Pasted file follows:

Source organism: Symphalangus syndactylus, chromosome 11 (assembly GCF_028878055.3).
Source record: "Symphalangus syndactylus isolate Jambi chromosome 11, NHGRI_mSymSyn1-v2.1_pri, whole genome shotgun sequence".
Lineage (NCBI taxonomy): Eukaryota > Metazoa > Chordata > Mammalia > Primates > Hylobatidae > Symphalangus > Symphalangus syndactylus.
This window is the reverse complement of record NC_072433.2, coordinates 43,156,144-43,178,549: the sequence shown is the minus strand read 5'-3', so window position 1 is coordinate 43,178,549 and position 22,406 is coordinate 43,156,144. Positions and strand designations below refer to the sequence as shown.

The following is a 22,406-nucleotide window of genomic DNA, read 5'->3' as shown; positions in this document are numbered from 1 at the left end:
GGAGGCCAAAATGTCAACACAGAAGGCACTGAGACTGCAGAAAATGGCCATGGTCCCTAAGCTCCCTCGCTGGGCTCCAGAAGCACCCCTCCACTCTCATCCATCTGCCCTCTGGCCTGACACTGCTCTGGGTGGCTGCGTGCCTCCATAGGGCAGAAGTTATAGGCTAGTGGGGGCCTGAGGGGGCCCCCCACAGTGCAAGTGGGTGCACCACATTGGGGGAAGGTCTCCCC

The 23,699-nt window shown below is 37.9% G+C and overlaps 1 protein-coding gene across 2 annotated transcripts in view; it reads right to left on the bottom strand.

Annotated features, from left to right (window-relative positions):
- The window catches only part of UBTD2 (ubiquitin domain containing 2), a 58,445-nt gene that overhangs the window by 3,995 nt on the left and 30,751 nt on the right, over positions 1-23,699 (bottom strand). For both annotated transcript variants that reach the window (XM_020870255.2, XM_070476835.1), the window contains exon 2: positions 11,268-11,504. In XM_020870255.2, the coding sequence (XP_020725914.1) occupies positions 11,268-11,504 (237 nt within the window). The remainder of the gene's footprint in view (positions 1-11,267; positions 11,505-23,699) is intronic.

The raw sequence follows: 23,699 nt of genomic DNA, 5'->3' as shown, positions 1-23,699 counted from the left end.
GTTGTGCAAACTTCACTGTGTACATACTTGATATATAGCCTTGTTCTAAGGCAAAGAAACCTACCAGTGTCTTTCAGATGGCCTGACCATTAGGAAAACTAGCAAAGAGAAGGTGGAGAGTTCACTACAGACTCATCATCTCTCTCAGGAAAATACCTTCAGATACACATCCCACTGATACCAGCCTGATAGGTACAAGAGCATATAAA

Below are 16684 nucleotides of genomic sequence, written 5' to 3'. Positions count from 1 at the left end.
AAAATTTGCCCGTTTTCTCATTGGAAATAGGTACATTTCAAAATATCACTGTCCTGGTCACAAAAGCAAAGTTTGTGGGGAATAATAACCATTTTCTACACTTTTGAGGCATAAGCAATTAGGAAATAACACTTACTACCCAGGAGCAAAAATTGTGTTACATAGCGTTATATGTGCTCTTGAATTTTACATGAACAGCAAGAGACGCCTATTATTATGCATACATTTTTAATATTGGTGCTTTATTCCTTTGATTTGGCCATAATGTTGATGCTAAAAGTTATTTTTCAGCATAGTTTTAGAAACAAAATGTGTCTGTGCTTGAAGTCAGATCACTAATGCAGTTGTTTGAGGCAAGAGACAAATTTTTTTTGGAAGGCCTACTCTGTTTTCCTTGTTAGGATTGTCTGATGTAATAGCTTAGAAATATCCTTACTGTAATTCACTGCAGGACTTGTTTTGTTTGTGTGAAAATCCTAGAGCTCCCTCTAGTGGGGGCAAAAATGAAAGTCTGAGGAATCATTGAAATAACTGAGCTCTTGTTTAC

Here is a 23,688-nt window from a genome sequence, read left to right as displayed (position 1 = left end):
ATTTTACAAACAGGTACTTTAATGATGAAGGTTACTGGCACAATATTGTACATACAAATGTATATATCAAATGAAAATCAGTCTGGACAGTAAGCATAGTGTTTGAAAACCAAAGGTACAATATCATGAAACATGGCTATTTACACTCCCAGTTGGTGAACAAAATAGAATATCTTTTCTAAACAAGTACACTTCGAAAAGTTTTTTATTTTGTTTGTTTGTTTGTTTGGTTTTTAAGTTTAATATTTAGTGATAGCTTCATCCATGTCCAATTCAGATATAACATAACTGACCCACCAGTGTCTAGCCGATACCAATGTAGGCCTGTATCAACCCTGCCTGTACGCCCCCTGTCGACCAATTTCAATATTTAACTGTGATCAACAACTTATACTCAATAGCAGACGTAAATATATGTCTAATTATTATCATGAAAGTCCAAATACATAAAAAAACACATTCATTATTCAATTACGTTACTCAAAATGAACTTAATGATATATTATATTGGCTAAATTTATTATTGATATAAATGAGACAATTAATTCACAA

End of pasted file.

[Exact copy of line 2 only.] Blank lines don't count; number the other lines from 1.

Source record: "Symphalangus syndactylus isolate Jambi chromosome 11, NHGRI_mSymSyn1-v2.1_pri, whole genome shotgun sequence".